A group of lawyers has said it is concerned about the extent of pollution in the oil-producing states.
According to the Petroleum Act 2012, oil production activities should be done in a manner that ensures a high level of health and safety is achieved.
It also says this must be maintained and further developed in accordance with technological developments, best international practice and applicable law on health, safety and labor.
However, both international and local campaign groups say oil companies have continued to disregard these polices.
They say this has led to pollution of the environment, which has had adverse effect on both people and animals.
A report by a German organization, Sign of Hope, suggests more than 180, 0000 South Sudanese people who live near oil fields use water that is contaminated by the oil companies.
As a result, it says women are giving birth to deformed babies – some without limbs, others without organs like eyes.
One such a baby is currently being observed by doctors at a hospital in the Kenyan capital, Nairobi.
“Basically, the drilling that is ongoing in those areas is the big concern, because the interest of the community…is not being put into consideration,” said Philip Anyang, secretary-general for Center for Human Rights Lawyers.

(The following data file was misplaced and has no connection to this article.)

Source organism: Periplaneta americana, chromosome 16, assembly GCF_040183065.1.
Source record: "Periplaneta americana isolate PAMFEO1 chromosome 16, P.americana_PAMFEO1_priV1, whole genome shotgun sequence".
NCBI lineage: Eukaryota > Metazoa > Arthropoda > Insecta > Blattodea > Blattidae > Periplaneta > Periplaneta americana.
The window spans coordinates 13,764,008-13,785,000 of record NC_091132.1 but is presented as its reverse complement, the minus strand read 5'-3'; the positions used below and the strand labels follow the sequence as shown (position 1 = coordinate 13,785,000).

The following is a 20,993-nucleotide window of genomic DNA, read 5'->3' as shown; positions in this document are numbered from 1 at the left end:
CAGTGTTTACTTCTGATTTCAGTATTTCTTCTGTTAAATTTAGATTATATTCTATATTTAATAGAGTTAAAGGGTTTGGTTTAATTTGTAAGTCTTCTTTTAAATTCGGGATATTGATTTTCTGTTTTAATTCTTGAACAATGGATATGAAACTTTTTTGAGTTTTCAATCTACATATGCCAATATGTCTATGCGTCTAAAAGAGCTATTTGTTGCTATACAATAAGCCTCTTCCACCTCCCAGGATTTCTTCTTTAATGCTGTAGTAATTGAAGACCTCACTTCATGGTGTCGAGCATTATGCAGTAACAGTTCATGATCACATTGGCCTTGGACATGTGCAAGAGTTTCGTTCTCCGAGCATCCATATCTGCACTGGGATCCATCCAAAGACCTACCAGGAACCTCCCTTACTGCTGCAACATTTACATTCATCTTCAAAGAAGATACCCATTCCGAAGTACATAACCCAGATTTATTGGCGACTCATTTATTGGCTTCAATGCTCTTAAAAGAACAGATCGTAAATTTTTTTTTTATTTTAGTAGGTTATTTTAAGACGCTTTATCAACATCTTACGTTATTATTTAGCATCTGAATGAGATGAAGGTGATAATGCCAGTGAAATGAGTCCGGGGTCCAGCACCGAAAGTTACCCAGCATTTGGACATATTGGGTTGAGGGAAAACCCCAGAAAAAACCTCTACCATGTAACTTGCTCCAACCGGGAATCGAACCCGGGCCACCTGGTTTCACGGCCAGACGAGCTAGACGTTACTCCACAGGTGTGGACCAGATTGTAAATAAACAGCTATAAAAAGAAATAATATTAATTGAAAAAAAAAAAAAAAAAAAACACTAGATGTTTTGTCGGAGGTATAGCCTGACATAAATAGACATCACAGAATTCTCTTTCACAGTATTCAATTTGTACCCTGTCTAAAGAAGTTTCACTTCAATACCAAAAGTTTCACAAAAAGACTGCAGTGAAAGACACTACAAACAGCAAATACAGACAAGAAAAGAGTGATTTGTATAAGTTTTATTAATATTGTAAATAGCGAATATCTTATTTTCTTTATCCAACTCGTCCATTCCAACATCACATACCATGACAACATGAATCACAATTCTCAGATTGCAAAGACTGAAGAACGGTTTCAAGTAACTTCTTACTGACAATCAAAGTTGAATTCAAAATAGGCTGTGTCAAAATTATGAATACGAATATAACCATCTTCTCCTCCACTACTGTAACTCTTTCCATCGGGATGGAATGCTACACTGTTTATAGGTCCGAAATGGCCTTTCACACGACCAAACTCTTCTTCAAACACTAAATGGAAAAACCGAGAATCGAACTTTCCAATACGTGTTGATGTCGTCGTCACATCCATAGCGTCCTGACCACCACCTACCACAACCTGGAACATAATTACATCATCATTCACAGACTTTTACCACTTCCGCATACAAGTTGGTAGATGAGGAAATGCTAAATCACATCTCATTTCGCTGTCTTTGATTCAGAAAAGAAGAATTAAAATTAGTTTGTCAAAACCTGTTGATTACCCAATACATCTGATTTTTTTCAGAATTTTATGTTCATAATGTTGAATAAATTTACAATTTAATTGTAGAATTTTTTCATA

“If these oil companies don’t take responsibility to protect the environment, protect the community and ensure that the standard environmental practice is safeguarded, then we will be compelled to drag them to court.”
Oil production is now dominated by three joint ventures between Nilepet and Chinese National Petroleum Company, Petronas of Malaysia and the Indian Oil and Natural Gas Corporation.
According to the ministry of petroleum, South Sudan produces 175,000 barrels per day.
At the current oil prices, the government gets $5.5 million per day or more than $165 million per month.
The Petroleum Revenue Management Act 2013 stipulates that the oil-producing states will receive 2% from the net petroleum revenue to be allocate to benefit the state development programs approved by the state legislative assembly.
It also states that the local communities in the oil-producing states will receive 3% from the net petroleum revenue – with 55% going to oil-producing counties and 45% to non-oil producing counties in the state.
However, representatives of the communities in those ares say they have never received any of the benefits.
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